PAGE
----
— The Confessions of a Caricaturist, Vol. 1 (of 2) • Harry Furniss

... this view of the matter. "Yes! yes! I can't pretend to represent her Ladyship's language, or yours either; I am obliged to take my words as they come to me. Don't disturb yourself: it's all right—I understand. You have made me the happiest man living. I shall ride over to-morrow to your aunt's house, and hear what you have to say to ...
— My Lady's Money • Wilkie Collins

... fate,' replied Miss Mancel, 'I do not pretend even to suppose, my business is to take care of my own. The laws against robbery are not rendered either less just or less binding by the numbers that daily steal or who demand your purse on the highway. Laws are not ...
— A Description of Millenium Hall • Sarah Scott

... are nane the lads o' France, "Nor e'er pretend to be; "We are three lads o' fair Scotland, "Auld ...
— Minstrelsy of the Scottish border (3rd ed) (1 of 3) • Walter Scott

... said Nellie. "But all employers have it or pretend to have it. I fancy it comes through men, afraid of being victimised if they display independence, shifting the responsibility of their sticking up for rules upon the union and letting the boss think they don't approve of the rules but are afraid to break them, when they're really afraid to let ...
— The Workingman's Paradise - An Australian Labour Novel • John Miller

... meaning of the word "fear," but the bursting shells produced a disagreeable impression on him. "Does it always go on like that?" he asked, when he heard the vicious hammer of the enemy's Maxim. "Yes," somebody gloomily answered, "it always goes on like that, till at length we pretend to like it, and that we should feel dull if it ...
— South African Memories - Social, Warlike & Sporting From Diaries Written At The Time • Lady Sarah Wilson

... you feel so about it,—indeed I am," said Mr. Shelby; "and I respect your feelings, too, though I don't pretend to share them to their full extent; but I tell you now, solemnly, it's of no use—I can't help myself. I didn't mean to tell you this Emily; but, in plain words, there is no choice between selling these two and selling everything. Either they must go, or ...
— Uncle Tom's Cabin • Harriet Beecher Stowe

... habit and set of mind which gives these arguments their force. For want of a better name, we call it the spirit of the age. It is the result of very subtle and complicated forces, which I do not pretend to analyse. It spreads through society, and forms the congenial soil in which these seeds of evil, as we believe them to be, take root. Does anybody suppose that the growth of popular unbelief is owing to the logical force of certain arguments? It is in the air; a wave of it is passing ...
— Expositions Of Holy Scripture - Volume I: St. Luke, Chaps. I to XII • Alexander Maclaren

... well executed; never surely was any thing so sadly, yet so finely done. I defy the nicest eye, however near, to distinguish it (suppose the head laid upon a pillow in a bed) from nature; nor must Mrs. Wright, or any of the workers in wax I have ever yet seen, pretend to a tythe of the perfection in that art, with the man who made this head.—Sad as the subject is, I could not withstand the temptation of asking permission to take a copy of it; and fortunately, I found the man who made it was then at Paris,—nor has he executed his work for me less perfect than ...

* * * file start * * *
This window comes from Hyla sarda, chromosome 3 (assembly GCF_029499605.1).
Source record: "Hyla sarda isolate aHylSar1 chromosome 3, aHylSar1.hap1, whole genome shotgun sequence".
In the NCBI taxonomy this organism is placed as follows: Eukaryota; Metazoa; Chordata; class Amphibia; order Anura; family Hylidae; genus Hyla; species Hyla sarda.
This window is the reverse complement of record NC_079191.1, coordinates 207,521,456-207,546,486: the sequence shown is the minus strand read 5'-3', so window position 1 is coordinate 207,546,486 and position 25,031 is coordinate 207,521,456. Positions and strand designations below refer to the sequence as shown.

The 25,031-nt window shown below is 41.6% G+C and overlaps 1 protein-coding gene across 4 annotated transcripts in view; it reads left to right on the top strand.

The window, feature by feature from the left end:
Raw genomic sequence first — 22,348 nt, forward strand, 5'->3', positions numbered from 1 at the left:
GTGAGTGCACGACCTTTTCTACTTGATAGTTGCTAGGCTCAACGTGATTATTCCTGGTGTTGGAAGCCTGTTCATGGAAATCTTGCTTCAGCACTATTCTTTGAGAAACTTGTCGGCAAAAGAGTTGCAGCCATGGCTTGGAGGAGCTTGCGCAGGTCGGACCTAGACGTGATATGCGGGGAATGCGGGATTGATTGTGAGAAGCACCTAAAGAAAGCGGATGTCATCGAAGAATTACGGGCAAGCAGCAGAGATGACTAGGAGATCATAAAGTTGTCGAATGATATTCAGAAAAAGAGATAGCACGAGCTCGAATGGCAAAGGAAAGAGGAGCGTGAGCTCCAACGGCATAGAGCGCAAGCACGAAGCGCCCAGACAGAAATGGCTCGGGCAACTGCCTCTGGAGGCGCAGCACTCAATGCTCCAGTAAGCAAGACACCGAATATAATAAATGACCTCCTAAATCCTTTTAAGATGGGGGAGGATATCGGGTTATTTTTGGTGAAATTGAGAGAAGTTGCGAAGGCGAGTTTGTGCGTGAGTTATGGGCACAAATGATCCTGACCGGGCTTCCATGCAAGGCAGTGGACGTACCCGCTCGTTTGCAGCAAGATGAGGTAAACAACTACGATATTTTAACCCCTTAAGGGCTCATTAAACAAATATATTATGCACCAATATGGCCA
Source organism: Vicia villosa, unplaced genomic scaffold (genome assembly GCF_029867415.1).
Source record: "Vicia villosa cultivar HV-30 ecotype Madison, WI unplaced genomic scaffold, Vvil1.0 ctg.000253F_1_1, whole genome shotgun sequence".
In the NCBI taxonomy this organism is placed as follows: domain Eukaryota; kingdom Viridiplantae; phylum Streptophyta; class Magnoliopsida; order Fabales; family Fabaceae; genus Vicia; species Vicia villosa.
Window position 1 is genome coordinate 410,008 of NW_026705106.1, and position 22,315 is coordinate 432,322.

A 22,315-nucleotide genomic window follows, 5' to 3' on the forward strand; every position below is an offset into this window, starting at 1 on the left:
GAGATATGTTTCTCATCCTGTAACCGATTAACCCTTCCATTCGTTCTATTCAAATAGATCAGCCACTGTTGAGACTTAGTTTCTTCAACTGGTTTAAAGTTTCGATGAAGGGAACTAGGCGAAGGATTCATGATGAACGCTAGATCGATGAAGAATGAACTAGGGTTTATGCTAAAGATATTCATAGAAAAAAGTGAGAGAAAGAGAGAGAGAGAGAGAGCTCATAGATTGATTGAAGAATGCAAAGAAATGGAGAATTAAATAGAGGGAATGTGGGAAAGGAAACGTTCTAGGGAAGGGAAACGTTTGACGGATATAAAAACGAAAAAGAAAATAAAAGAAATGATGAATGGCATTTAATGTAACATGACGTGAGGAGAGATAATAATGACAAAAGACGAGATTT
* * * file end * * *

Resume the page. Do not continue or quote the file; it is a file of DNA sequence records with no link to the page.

— A Year's Journey through France and Part of Spain, Volume II (of 2) • Philip Thicknesse

... said, is a subject which seems to me more and more important; and one which is just now somewhat forgotten. I therefore desire to say a few words on it. I do not pretend to teach: but only to suggest; to point out certain problems of natural Theology, the further solution of which ought, I think, to be ...
— Westminster Sermons - with a Preface • Charles Kingsley

... perversity, and simulacrum, no Speaker, but a Babbler! Even in Arabia, as I compute, Mahomet will have exhausted himself and become obsolete, while this Shakespeare, this Dante may still be young;—while this Shakespeare may still pretend to be a Priest of Mankind, of Arabia as of other places, for unlimited periods to come! Compared with any speaker or singer one knows, even with Aeschylus or Homer, why should he not, for veracity and universality, last like them? He ...
— English Critical Essays - Nineteenth Century • Various

... suffering, remorse, I turned upon her where she sat: "It is you who killed him! Why do you come here to blame me? And now you pretend to be sorry. You felt no pity when pity would have done some good. ...
— A Kentucky Cardinal • James Lane Allen

... with a hushed and solemn fear, the mysteries, between which and this state of existence is interposed the barrier of the great trial and change that fall on all the things that live; and although I have not the audacity to pretend that I know anything of them; I can no more reconcile the mere banging of doors, ringing of bells, creaking of boards, and such-like insignificances, with the majestic beauty and pervading analogy of all the Divine rules that I am permitted ...